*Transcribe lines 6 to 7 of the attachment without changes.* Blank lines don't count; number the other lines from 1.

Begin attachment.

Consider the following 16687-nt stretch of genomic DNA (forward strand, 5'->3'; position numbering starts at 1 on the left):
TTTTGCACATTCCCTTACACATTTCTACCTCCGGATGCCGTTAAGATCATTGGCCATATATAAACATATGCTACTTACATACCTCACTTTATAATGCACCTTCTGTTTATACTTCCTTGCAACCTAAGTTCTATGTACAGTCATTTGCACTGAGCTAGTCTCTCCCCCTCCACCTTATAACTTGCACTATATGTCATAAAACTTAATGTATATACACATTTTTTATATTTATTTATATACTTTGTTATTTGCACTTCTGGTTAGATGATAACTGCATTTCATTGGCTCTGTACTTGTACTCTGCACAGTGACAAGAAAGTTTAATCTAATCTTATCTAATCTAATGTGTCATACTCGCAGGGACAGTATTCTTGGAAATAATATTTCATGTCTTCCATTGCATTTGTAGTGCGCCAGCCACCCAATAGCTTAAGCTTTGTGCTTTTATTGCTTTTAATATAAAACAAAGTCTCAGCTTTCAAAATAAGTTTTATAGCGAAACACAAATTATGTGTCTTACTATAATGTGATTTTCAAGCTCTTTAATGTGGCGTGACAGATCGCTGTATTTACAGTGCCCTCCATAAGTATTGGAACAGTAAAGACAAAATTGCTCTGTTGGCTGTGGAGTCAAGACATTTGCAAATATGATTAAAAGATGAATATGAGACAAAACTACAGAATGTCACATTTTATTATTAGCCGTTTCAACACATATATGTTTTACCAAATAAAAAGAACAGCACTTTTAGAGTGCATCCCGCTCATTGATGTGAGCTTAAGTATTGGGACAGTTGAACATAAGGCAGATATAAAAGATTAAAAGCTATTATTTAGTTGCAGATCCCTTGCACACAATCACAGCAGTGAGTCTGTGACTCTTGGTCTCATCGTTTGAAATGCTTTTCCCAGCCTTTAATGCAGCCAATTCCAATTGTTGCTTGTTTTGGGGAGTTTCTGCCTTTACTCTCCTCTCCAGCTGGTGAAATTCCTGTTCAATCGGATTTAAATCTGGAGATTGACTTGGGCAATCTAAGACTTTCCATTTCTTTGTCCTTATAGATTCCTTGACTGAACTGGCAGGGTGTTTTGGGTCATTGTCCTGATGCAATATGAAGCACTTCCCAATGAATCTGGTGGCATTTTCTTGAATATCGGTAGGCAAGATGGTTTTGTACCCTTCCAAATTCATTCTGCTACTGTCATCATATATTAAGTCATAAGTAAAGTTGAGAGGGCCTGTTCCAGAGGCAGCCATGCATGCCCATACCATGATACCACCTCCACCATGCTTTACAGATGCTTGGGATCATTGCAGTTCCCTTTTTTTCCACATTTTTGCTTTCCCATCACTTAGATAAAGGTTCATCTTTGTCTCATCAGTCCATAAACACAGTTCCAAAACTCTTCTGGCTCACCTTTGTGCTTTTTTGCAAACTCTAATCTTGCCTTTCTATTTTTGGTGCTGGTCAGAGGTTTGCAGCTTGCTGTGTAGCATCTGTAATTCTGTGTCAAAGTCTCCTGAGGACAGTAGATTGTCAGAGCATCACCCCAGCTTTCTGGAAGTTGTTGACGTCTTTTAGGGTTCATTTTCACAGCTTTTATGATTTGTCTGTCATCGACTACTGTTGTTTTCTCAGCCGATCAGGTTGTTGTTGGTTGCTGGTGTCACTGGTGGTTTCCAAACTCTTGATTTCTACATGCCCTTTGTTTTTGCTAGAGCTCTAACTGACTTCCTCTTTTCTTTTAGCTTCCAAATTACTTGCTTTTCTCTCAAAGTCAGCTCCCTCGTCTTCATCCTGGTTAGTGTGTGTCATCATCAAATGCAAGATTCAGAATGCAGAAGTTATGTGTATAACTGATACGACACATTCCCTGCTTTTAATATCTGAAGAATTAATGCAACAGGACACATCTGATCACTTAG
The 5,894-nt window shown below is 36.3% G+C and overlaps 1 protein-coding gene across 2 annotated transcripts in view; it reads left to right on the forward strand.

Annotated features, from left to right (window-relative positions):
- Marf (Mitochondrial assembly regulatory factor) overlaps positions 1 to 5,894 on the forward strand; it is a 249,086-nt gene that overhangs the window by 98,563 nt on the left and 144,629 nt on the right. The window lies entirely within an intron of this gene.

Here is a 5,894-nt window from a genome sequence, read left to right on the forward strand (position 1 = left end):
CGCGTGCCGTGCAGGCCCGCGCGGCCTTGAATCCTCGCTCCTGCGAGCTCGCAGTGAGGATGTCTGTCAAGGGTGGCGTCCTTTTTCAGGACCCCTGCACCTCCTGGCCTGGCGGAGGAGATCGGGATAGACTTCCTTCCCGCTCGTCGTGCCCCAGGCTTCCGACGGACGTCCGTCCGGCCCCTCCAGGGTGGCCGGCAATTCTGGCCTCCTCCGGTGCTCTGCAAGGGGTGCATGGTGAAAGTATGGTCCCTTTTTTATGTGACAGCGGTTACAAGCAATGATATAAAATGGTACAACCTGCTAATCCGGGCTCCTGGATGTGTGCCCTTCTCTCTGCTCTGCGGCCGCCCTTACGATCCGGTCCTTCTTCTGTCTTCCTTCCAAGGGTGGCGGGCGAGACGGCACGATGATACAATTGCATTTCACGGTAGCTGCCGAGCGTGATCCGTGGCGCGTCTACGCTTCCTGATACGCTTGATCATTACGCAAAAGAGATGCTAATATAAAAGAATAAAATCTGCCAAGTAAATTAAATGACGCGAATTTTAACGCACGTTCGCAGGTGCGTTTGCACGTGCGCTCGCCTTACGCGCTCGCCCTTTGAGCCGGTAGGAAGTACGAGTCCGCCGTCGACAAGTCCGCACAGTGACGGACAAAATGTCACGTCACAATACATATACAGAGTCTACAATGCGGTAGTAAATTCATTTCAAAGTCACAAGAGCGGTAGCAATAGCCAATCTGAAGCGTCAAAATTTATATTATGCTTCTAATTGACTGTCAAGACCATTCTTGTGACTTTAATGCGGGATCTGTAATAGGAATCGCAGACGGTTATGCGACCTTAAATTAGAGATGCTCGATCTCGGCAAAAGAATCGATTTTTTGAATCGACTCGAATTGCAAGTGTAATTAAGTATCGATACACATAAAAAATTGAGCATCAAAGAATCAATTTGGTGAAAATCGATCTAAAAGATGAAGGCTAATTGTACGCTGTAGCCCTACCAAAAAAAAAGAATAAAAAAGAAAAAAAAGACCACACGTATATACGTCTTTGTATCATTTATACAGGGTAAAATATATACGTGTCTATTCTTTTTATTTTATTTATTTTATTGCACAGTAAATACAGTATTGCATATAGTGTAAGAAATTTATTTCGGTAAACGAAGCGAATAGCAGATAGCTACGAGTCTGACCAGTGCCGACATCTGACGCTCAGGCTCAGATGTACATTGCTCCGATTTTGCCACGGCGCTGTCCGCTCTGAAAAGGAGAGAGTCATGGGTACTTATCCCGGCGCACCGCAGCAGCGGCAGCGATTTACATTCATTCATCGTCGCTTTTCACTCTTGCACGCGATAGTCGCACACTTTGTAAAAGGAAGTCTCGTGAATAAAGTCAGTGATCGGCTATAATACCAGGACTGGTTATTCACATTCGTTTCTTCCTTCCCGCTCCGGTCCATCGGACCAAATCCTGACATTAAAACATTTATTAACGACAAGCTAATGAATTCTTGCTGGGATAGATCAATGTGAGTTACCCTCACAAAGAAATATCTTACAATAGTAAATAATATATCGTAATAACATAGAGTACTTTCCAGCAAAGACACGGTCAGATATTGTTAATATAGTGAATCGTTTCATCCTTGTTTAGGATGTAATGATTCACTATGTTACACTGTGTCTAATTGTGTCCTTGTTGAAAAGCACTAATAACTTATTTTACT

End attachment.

Here is a 5,894-nt window from a genome sequence, read left to right on the forward strand (position 1 = left end):
CGCGTGCCGTGCAGGCCCGCGCGGCCTTGAATCCTCGCTCCTGCGAGCTCGCAGTGAGGATGTCTGTCAAGGGTGGCGTCCTTTTTCAGGACCCCTGCACCTCCTGGCCTGGCGGAGGAGATCGGGATAGACTTCCTTCCCGCTCGTCGTGCCCCAGGCTTCCGACGGACGTCCGTCCGGCCCCTCCAGGGTGGCCGGCAATTCTGGCCTCCTCCGGTGCTCTGCAAGGGGTGCATGGTGAAAGTATGGTCCCTTTTTTATGTGACAGCGGTTACAAGCAATGATATAAAATGGTACAACCTGCTAATCCGGGCTCCTGGATGTGTGCCCTTCTCTCTGCTCTGCGGCCGCCCTTACGATCCGGTCCTTCTTCTGTCTTCCTTCCAAGGGTGGCGGGCGAGACGGCACGATGATACAATTGCATTTCACGGTAGCTGCCGAGCGTGATCCGTGGCGCGTCTACGCTTCCTGATACGCTTGATCATTACGCAAAAGAGATGCTAATATAAAAGAATAAAATCTGCCAAGTAAATTAAATGACGCGAATTTTAACGCACGTTCGCAGGTGCGTTTGCACGTGCGCTCGCCTTACGCGCTCGCCCTTTGAGCCGGTAGGAAGTACGAGTCCGCCGTCGACAAGTCCGCACAGTGACGGACAAAATGTCACGTCACAATACATATACAGAGTCTACAATGCGGTAGTAAATTCATTTCAAAGTCACAAGAGCGGTAGCAATAGCCAATCTGAAGCGTCAAAATTTATATTATGCTTCTAATTGACTGTCAAGACCATTCTTGTGACTTTAATGCGGGATCTGTAATAGGAATCGCAGACGGTTATGCGACCTTAAATTAGAGATGCTCGATCTCGGCAAAAGAATCGATTTTTTGAATCGACTCGAATTGCAAGTGTAATTAAGTATCGATACACATAAAAAATTGAGCATCAAAGAATCAATTTGGTGAAAATCGATCTAAAAGATGAAGGCTAATTGTACGCTGTAGCCCTACCAAAAAAAAAGAATAAAAAAGAAAAAAAAGACCACACGTATATACGTCTTTGTATCATTTATACAGGGTAAAATATATACGTGTCTATTCTTTTTATTTTATTTATTTTATTGCACAGTAAATACAGTATTGCATATAGTGTAAGAAATTTATTTCGGTAAACGAAGCGAATAGCAGATAGCTACGAGTCTGACCAGTGCCGACATCTGACGCTCAGGCTCAGATGTACATTGCTCCGATTTTGCCACGGCGCTGTCCGCTCTGAAAAGGAGAGAGTCATGGGTACTTATCCCGGCGCACCGCAGCAGCGGCAGCGATTTACATTCATTCATCGTCGCTTTTCACTCTTGCACGCGATAGTCGCACACTTTGTAAAAGGAAGTCTCGTGAATAAAGTCAGTGATCGGCTATAATACCAGGACTGGTTATTCACATTCGTTTCTTCCTTCCCGCTCCGGTCCATCGGACCAAATCCTGACATTAAAACATTTATTAACGACAAGCTAATGAATTCTTGCTGGGATAGATCAATGTGAGTTACCCTCACAAAGAAATATCTTACAATAGTAAATAATATATCGTAATAACATAGAGTACTTTCCAGCAAAGACACGGTCAGATATTGTTAATATAGTGAATCGTTTCATCCTTGTTTAGGATGTAATGATTCACTATGTTACACTGTGTCTAATTGTGTCCTTGTTGAAAAGCACTAATAACTTATTTTACT